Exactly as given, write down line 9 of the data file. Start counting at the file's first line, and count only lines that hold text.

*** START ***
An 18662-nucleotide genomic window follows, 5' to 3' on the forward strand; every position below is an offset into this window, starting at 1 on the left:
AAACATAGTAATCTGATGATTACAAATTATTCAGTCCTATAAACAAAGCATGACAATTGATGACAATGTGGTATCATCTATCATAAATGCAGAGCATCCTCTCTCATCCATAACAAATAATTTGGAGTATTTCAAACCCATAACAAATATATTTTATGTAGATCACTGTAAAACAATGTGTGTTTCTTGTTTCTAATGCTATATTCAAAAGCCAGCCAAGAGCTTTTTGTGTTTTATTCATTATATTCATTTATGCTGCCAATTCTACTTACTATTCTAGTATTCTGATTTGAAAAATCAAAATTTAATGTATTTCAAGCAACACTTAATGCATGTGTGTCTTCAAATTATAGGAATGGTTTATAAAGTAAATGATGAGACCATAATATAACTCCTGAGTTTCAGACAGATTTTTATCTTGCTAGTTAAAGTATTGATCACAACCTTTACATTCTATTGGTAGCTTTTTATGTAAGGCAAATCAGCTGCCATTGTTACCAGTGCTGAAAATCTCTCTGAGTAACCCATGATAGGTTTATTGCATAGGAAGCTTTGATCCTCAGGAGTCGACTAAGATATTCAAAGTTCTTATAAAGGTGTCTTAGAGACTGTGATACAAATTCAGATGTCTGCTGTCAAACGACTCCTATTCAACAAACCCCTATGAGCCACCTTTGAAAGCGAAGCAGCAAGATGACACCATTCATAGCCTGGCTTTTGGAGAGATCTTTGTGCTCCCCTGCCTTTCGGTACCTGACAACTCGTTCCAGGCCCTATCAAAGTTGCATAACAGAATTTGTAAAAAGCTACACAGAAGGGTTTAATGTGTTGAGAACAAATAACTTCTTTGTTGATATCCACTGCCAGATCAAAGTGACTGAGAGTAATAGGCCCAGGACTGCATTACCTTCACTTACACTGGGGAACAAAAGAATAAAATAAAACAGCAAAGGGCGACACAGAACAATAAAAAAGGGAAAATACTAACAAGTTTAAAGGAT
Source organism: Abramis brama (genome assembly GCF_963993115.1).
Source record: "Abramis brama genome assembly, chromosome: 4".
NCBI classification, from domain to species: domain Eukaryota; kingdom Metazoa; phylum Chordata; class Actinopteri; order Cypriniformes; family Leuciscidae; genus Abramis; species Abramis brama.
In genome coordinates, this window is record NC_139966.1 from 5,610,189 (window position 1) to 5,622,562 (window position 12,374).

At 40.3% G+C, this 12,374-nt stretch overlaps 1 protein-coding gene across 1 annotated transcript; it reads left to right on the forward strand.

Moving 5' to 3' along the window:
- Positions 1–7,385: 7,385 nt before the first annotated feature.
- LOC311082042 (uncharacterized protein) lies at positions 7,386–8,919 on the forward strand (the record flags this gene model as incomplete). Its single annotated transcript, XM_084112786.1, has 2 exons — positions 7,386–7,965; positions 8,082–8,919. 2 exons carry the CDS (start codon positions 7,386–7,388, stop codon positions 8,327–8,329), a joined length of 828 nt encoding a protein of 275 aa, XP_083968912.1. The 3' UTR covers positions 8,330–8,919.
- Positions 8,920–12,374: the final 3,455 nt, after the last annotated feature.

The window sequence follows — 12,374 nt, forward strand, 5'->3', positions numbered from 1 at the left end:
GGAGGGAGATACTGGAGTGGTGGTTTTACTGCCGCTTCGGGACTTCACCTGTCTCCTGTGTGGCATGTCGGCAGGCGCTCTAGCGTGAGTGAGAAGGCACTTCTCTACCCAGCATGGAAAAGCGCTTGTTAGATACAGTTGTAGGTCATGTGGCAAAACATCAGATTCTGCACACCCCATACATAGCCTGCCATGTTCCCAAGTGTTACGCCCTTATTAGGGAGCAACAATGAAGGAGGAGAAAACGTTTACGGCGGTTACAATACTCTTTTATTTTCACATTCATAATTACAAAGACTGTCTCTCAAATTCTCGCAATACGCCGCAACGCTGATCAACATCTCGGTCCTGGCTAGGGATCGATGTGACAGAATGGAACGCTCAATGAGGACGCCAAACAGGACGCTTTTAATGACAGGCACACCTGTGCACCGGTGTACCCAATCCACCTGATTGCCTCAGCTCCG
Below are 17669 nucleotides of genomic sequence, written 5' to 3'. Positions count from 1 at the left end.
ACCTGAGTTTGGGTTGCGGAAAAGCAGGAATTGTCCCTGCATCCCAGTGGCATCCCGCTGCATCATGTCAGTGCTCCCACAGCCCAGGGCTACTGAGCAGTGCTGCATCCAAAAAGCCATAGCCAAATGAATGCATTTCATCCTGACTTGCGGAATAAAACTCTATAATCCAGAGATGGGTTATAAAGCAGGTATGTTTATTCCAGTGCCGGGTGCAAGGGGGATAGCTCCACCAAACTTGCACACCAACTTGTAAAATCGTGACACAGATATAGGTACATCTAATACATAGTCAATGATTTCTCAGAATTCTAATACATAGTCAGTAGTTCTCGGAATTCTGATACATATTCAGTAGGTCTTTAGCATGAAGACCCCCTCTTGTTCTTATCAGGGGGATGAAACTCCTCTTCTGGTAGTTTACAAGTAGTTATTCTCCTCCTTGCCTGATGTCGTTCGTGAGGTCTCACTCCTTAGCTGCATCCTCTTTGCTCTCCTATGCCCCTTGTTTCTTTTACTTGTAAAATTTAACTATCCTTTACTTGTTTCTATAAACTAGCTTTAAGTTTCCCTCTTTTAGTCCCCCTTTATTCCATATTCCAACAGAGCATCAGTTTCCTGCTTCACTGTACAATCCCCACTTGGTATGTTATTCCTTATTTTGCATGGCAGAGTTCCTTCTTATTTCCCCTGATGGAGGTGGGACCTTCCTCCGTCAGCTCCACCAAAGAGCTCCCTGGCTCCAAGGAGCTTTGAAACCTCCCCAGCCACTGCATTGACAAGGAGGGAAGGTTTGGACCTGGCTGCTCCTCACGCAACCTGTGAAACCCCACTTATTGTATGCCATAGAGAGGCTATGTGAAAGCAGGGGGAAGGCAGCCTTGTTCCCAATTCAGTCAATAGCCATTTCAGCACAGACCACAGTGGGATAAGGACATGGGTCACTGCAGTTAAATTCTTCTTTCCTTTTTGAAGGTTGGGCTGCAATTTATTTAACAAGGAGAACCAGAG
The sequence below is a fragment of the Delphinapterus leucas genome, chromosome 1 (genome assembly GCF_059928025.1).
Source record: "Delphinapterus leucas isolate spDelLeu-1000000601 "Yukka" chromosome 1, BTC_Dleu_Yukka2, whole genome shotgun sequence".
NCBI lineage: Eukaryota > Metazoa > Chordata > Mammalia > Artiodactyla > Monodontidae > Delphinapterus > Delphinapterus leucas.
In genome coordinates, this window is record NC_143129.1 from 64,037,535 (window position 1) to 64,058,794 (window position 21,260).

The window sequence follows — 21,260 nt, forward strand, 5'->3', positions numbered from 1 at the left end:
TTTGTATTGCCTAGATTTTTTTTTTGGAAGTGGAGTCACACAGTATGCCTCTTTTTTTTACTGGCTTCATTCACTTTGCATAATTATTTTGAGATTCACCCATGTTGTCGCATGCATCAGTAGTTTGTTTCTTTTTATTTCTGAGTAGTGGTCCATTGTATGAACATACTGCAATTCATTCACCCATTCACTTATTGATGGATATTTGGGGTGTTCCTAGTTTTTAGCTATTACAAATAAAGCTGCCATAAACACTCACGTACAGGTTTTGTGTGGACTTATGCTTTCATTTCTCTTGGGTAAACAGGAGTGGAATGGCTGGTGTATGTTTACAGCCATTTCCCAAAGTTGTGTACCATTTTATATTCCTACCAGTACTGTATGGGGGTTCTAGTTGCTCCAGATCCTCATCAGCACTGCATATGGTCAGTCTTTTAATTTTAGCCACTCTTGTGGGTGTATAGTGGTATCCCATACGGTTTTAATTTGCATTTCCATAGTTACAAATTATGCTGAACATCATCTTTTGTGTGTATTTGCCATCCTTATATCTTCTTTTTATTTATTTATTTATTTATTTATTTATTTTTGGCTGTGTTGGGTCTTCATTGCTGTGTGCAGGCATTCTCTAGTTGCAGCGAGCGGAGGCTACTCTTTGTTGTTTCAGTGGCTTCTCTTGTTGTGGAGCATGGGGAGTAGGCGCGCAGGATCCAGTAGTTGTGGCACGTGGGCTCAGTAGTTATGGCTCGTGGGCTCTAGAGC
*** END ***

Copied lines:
- Positions 1–7,385: 7,385 nt before the first annotated feature.